Medical screening process

The medical screening process can feel invasive at times.  So preparing yourself for the appointments to come can help the process to be less uncomfortable.  The entire egg donation process involves a degree of openness about one’s medical history and body that some women are not comfortable with.  Be sure to consider whether or not you are willing to cooperate with these stages of the process.

Questions to ask:

What is involved in the medical screening process?

The medical screening often includes: cervical cultures, a physical exam, a vaginal ultrasound, and a series of blood tests to screen for infectious diseases and reproductive hormone levels.

The American Society for Reproductive Medicine (ASRM) states that testing women who want to donate their eggs should include screening and testing for: syphilis, hepatitis B and C, HIV-1 and HIV-2, gonorrhea, chlamydia, and human transmissible spongiform encephalopathy (TSEs).


It is recommended that you also have documentation of your blood type, RH (Rhesus factor) status, complete blood count, and rubella titer.

Consideration: Medical screening tests

Before you participate in any of the medical screenings make sure that you understand the test, any risks, and any side-effects that may result.  For example, after a blood draw some people may feel lightheaded or dizzy.  Be sure to ask about the side-effects of any tests you are asked to take.

Consideration: Partner screening

If you have a sexual partner, the agency may also require her/him to be screened for sexually transmitted diseases.

Who will see my medical screening results/information? Will I be able to view my own results?

The doctors and nurses handling your donation process will need to have access to your medical records for health and safety purposes.  Per HIPAA regulations, you always have a right to your own files.  Depending on the agreement your agency has with intended parent(s), the intended parent(s) may have access to your medical records.  Before submitting to any tests, be sure to ask your agency about the limits of the confidentiality of your medical records.

Consideration: Access to test results

Before the medical screening process, make sure you understand whether and/or how you will be given the results. If you will not be given the results automatically, you can request them.  Also, make sure you ask who has access to your test results and how this could affect your future insurance coverage, as this can differ from program to program.

What would exclude me from getting chosen as a donor?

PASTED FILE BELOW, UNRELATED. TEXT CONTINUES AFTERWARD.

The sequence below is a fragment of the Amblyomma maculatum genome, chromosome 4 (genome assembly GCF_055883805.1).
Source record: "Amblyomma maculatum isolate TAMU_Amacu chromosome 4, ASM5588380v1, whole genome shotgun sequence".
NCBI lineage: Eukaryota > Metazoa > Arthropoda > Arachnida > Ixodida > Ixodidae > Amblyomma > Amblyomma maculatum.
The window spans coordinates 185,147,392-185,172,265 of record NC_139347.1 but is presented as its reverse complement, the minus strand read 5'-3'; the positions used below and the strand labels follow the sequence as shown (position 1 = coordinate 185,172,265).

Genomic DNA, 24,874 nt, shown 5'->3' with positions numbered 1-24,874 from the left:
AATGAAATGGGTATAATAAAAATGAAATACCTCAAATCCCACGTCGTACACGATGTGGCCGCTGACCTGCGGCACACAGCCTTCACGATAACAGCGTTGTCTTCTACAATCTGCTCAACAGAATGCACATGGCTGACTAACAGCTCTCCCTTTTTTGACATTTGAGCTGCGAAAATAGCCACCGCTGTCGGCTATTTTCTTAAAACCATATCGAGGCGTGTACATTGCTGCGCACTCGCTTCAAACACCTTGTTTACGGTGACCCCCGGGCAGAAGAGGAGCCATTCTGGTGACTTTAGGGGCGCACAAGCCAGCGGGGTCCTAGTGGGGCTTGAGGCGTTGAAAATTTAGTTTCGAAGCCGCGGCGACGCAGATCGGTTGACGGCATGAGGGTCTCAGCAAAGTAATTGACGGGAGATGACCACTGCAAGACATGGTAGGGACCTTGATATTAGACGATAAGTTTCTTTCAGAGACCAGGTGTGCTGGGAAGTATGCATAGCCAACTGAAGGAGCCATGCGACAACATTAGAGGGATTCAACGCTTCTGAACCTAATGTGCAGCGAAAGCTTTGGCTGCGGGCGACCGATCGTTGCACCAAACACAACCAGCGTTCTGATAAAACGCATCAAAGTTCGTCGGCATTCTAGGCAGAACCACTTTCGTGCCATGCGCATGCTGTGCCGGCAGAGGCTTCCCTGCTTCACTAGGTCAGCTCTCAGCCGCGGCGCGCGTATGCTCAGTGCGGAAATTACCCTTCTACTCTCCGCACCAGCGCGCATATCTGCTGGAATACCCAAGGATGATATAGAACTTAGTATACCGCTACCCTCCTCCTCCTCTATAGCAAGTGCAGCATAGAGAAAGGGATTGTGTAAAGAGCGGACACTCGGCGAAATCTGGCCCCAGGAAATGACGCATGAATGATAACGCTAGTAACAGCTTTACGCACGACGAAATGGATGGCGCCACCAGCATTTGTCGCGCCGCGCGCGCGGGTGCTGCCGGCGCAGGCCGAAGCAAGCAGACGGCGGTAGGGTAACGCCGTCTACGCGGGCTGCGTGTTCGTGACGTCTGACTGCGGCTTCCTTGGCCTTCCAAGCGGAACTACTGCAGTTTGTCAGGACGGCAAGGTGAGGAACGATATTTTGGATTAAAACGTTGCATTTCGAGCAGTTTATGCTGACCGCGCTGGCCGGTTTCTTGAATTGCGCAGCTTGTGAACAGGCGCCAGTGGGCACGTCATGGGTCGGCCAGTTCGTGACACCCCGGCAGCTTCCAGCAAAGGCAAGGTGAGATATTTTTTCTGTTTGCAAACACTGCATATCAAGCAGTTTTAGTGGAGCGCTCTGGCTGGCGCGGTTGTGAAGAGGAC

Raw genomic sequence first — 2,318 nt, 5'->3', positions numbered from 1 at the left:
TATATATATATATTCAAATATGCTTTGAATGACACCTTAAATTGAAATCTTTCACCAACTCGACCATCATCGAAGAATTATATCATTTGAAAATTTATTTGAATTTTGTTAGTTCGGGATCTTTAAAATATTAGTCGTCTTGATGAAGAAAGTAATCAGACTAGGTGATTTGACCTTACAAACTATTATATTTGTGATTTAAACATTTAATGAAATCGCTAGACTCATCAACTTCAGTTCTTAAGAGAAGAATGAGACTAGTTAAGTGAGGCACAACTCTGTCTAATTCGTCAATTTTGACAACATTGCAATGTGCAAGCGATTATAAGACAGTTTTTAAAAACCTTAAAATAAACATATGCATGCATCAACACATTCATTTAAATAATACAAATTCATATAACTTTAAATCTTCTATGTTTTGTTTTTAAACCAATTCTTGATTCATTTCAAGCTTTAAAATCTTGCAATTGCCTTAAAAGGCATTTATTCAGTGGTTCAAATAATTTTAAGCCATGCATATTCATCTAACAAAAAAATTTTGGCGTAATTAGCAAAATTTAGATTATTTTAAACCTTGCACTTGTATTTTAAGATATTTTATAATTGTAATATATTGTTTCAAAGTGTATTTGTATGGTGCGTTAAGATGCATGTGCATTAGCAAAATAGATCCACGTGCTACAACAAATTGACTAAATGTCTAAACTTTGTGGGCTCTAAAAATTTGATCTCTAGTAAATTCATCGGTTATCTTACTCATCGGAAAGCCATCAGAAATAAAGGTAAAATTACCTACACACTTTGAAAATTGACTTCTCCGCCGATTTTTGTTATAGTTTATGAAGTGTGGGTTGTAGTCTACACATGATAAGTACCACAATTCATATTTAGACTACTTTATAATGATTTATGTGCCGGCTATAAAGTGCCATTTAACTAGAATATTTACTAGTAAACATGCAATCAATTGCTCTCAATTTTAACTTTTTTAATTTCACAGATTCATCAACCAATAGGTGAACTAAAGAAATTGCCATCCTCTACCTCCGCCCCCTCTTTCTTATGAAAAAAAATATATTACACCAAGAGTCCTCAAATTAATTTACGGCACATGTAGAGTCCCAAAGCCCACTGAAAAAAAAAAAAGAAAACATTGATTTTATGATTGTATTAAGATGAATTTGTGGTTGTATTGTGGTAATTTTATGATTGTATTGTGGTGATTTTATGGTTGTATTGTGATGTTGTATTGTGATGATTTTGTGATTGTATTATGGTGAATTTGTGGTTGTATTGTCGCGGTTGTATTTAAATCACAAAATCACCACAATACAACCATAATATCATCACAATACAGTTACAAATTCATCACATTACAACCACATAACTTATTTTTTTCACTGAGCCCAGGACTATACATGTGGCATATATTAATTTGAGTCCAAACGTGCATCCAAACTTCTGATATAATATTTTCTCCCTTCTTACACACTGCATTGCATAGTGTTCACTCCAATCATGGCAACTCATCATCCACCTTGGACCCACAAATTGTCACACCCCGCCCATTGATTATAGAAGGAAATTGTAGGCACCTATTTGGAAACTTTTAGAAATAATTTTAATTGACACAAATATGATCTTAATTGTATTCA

Factors that would disqualify you from becoming a donor include (but are not limited to):

  • Increased risk of exposure to HIV, hepatitis B, and/or hepatitis C.
  • Use of intravenous drugs or prostitution in the last 5 years (state regulations)
  • A past or present diagnosis of syphilis
  • Being incarcerated for more than 72 consecutive hours within the past 12 months.
  • Receiving  a new tattoo or body piercing within the last 12 months.
  • Having more than one sexual partner in the last 6 months (also, your sexual partner may be subject to testing).

Are these doctors concerned about my health?

All doctors take the hippocratic oath which states that they have a duty to protect the lives of their patients.  At the same time, some doctors may have priorities that differ from your own.  Some doctors are determined to help intended parent(s) conceive, even if the process is risky.  This is precisely why you must be an advocate for your own health and safety.  Be sure to ask your doctors and nurses any questions you may have and do not agree to anything that you are not comfortable with.

Consideration: Status of program doctors

Another point worth thinking about is the doctor’s status. Is the doctor an advocate for my health and me or for the intended parent(s)? What should his status be in relation to these concerns?

Do I need to report any new diagnosis to my medical provider and insurance provider?

DIfferent insurance companies have different policies on whether or not a new diagnosis must be reported.  It is important to be familiar with your medical insurance policy coverage and limitations before undergoing any medical procedures - egg donation-related or otherwise.

How might these results affect my ability to receive insurance coverage in the future?

Some insurance companies refuse to cover individuals with pre-existing conditions or who engage in certain high-risk behaviors (such as intravenous drug use or prostitution).  Any information that is documented may be recoverable by insurance agencies, and may affect your ability to receive insurance coverage or the type of coverage you may receive.